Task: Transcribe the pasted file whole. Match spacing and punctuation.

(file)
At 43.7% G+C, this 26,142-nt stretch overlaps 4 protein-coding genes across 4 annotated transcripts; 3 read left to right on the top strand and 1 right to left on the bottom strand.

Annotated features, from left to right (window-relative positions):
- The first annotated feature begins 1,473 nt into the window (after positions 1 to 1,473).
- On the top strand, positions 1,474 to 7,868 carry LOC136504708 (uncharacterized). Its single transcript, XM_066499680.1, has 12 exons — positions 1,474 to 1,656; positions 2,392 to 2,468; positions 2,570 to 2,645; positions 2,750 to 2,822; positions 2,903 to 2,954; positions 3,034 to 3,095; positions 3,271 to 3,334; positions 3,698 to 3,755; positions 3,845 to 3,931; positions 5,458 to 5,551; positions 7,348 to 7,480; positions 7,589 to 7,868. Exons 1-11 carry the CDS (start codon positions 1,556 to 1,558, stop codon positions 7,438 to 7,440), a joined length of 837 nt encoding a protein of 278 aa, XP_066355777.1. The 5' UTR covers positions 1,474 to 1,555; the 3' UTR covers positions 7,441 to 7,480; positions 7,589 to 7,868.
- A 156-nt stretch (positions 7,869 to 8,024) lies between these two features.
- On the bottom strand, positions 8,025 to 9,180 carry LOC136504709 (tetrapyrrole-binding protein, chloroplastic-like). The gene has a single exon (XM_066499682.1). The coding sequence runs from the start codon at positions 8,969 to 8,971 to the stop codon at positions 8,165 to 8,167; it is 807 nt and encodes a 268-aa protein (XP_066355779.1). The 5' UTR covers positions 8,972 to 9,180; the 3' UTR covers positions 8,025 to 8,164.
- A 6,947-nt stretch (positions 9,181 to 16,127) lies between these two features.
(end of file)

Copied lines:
At 43.7% G+C, this 26,142-nt stretch overlaps 4 protein-coding genes across 4 annotated transcripts; 3 read left to right on the top strand and 1 right to left on the bottom strand.

Annotated features, from left to right (window-relative positions):
- The first annotated feature begins 1,473 nt into the window (after positions 1 to 1,473).
- On the top strand, positions 1,474 to 7,868 carry LOC136504708 (uncharacterized). Its single transcript, XM_066499680.1, has 12 exons — positions 1,474 to 1,656; positions 2,392 to 2,468; positions 2,570 to 2,645; positions 2,750 to 2,822; positions 2,903 to 2,954; positions 3,034 to 3,095; positions 3,271 to 3,334; positions 3,698 to 3,755; positions 3,845 to 3,931; positions 5,458 to 5,551; positions 7,348 to 7,480; positions 7,589 to 7,868. Exons 1-11 carry the CDS (start codon positions 1,556 to 1,558, stop codon positions 7,438 to 7,440), a joined length of 837 nt encoding a protein of 278 aa, XP_066355777.1. The 5' UTR covers positions 1,474 to 1,555; the 3' UTR covers positions 7,441 to 7,480; positions 7,589 to 7,868.
- A 156-nt stretch (positions 7,869 to 8,024) lies between these two features.
- On the bottom strand, positions 8,025 to 9,180 carry LOC136504709 (tetrapyrrole-binding protein, chloroplastic-like). The gene has a single exon (XM_066499682.1). The coding sequence runs from the start codon at positions 8,969 to 8,971 to the stop codon at positions 8,165 to 8,167; it is 807 nt and encodes a 268-aa protein (XP_066355779.1). The 5' UTR covers positions 8,972 to 9,180; the 3' UTR covers positions 8,025 to 8,164.
- A 6,947-nt stretch (positions 9,181 to 16,127) lies between these two features.